At the end of the most violent week of fighting that I've seen since arriving here, we lost a friend. In a week that provided me my most fulfilling day, a week that quantified my reasoning for being over here, and a week that garnered praise for my coworkers and I, I've also experienced the worst feeling to be had out here. The loss of life that, unfortunately, is sometimes required to "win".
Earlier this week, the unit that we are attached to had their most successful day so far this deployment in capturing several high ranking insurgent commanders. The mission went out without a hitch. Not a single insurgent got away, a ton of weapons were confiscated and/or destroyed, and not a single shot was fired. After all was said and done, my coworkers and I were praised and lauded. We tried our best to be selfless and to ensure that the soldiers were the ones getting 100% of the attention, but it still felt good to be recognized for our part in helping the soldiers accomlish their duties.
I told Margaret before coming out here that my number one reason for coming out here was because of the unrivaled job satisfaction. When I do my job right I see immediate, lasting, forceful results. Bad guys getting killed or captured. Having held jobs where doing my job right meant no changes would be made, no plans would be altered, no one would DO anything, I have grown addicted to the "cause, effect" that comes along with this type of work. I love being part of the "cause". But that is what makes losing soldiers tough on me. If we are praised and people try to give us (some) credit for when things go incredibily right, do I inherently claim some of the fault when things go so bad that a soldier loses his life?
After the first mission this week went so well, you could practically cut the self-esteem with a knife. Support personnel and the actioning arm alike puffed their chest out and smiled a hell of a lot more. Meetings that usually had 5 to 6 people sitting in a large conference room all of a sudden became standing room only. I personally whispered to a soldier next to me, "things go right, and they flock to it like flys on @#$%". That night, those same soldiers went out on the mission that claimed the life of one of their colleagues. What will the meetings look like now?
The soldiers were conducting an operation in Yahya Khel District or our province, Paktika. We've known that the district is a hotbed for the insurgency and the soldiers were expecting a fight. They got one. We were told that it started the moment they hit the ground. "We only had enough time to get down." The coalition forces were hit with AK-47 fire, RPG fire, grenades, heavy machine gun fire, and were being flanked by additional insurgents. They were taking fire from several buildings including a mosque. The air support overhead identified large groups of heavily armed men moving towards our forces. With the firefight on the ground lasting for two hours, the F-15 Falcons overhead deciding whether or not to drop bombs "danger close" to our forces in an attempt to protect them, and the Apache gunships doing run after run with their 30mm cannons, this was a fight made for the big screen. The soldier we lost was killed by small arms fire while clearing a building. Several of the soldiers accompanying him were severely injured as well.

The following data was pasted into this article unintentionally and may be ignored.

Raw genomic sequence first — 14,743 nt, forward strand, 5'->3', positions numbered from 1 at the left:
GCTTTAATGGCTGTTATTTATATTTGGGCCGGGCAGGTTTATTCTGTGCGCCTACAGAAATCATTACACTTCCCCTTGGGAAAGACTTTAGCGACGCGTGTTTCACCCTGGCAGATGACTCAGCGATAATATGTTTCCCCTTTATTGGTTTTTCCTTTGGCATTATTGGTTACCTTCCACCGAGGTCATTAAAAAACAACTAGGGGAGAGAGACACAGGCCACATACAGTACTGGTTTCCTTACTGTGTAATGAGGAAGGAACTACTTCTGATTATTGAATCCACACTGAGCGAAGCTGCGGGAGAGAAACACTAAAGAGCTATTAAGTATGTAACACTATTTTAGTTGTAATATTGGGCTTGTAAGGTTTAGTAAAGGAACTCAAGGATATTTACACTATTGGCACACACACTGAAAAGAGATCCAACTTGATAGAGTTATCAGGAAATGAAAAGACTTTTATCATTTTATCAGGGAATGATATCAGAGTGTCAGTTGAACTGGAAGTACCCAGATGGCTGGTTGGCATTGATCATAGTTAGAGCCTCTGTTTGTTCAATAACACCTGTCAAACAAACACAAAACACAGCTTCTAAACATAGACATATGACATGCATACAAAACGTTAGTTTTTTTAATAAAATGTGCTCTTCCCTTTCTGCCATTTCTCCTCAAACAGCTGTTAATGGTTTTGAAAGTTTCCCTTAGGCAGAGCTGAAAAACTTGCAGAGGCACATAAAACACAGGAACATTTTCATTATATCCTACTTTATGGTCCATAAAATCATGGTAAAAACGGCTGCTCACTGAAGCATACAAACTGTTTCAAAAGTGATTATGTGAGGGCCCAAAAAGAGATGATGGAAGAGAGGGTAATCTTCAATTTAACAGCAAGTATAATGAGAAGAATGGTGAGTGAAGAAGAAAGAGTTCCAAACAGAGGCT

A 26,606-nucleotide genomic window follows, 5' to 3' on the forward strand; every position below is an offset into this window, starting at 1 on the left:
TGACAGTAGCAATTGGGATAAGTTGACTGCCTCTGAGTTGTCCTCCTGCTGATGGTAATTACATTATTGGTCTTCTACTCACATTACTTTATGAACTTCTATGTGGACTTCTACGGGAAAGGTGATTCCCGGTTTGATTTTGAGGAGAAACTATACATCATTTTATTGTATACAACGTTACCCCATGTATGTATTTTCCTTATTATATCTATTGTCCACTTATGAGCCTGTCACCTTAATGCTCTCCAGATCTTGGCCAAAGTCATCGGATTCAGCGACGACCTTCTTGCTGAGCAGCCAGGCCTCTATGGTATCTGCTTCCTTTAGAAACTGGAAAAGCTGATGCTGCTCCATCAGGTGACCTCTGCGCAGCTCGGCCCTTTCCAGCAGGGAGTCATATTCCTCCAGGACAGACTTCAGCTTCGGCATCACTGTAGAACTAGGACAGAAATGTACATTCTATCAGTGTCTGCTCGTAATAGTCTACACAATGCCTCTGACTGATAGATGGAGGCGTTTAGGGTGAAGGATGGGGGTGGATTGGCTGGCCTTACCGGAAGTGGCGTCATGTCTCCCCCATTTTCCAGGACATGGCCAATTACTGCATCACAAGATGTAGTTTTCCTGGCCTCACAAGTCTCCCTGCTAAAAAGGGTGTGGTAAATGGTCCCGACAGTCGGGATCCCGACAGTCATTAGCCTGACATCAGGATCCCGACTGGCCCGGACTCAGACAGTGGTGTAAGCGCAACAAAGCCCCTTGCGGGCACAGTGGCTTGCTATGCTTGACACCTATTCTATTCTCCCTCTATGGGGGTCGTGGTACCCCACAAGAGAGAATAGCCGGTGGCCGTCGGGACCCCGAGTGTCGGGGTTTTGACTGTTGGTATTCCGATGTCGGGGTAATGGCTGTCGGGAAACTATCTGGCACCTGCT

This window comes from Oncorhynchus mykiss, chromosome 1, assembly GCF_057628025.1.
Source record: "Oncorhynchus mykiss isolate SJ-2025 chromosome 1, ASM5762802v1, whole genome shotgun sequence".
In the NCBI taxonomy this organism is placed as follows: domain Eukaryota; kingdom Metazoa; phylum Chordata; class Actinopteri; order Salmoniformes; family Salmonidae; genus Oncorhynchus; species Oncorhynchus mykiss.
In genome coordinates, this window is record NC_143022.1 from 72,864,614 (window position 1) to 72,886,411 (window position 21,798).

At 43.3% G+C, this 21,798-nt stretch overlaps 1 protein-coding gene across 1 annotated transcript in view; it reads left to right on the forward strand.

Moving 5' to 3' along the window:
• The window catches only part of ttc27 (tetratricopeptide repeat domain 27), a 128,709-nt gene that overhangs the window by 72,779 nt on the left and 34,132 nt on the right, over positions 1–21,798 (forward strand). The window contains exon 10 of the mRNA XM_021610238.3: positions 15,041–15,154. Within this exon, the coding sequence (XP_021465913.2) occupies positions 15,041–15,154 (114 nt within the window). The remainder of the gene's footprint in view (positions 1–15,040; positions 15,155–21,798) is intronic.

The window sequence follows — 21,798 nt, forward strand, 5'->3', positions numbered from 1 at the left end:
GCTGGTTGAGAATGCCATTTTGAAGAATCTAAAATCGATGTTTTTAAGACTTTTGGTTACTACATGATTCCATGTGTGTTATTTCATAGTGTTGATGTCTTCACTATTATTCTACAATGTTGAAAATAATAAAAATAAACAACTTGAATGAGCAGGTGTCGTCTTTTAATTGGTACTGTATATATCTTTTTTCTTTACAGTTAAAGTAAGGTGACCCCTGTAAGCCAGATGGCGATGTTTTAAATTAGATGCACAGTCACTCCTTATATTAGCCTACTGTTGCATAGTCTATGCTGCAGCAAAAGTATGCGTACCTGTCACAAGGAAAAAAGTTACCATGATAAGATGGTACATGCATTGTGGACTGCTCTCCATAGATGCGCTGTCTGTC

All told, we killed 12 heavily armed insurgents yesterday. Among them was a high ranking leader that is part of the top 5 most wanted for this unit. Removing those men from the battlefield will make things quieter for the soldiers in and around Yahya Khel, potentially saving more lives. One of my coworkers asked me if the mission would be considered a success. I said yes, and have never felt worse about a thought like that. We lost a soldier, we had several wounded severely, and unforutunately, they were all from the same squad. The pschological effect of something like that will reverberate for years to come in the minds of their colleagues. Leave them in your prayers long after today. But we killed 12 of them and removed tools of war from their hands. Tools that would without a doubt be trained on our forces again in the future if left on the battlefield. So yes, it was a success.
During a speech to the soldiers from Task Force Currahee, an officer made a very good point. So often in the wars in Iraq and Afghanistan, the soldiers find themselves fighting an invisible enemy. They are simply driving and an explosion happens and claims the lives of their friends and literally (and figuratively) scars the survivors for life. This was not that kind of instance. The soldiers knew exactly who they were fighting because they could see the whites of their eyes less than 20 meters away. That, that fact is something to be grateful for because their is a sense of closure when you see that man fall.
I'm doing fine everyone. I'm concentrating on the soldiers around me. As a contractor, I'm looked at as having "been there and done that." And in these cases, I have. I'm doing my best to ensure that I'm a role-model for the young soldiers around me. I let them know that it's ok to be down, but that in the end the best tactic is to swallow hard and work even harder. Please pray for the safety of the men whose job is to face the enemy down and to persevere.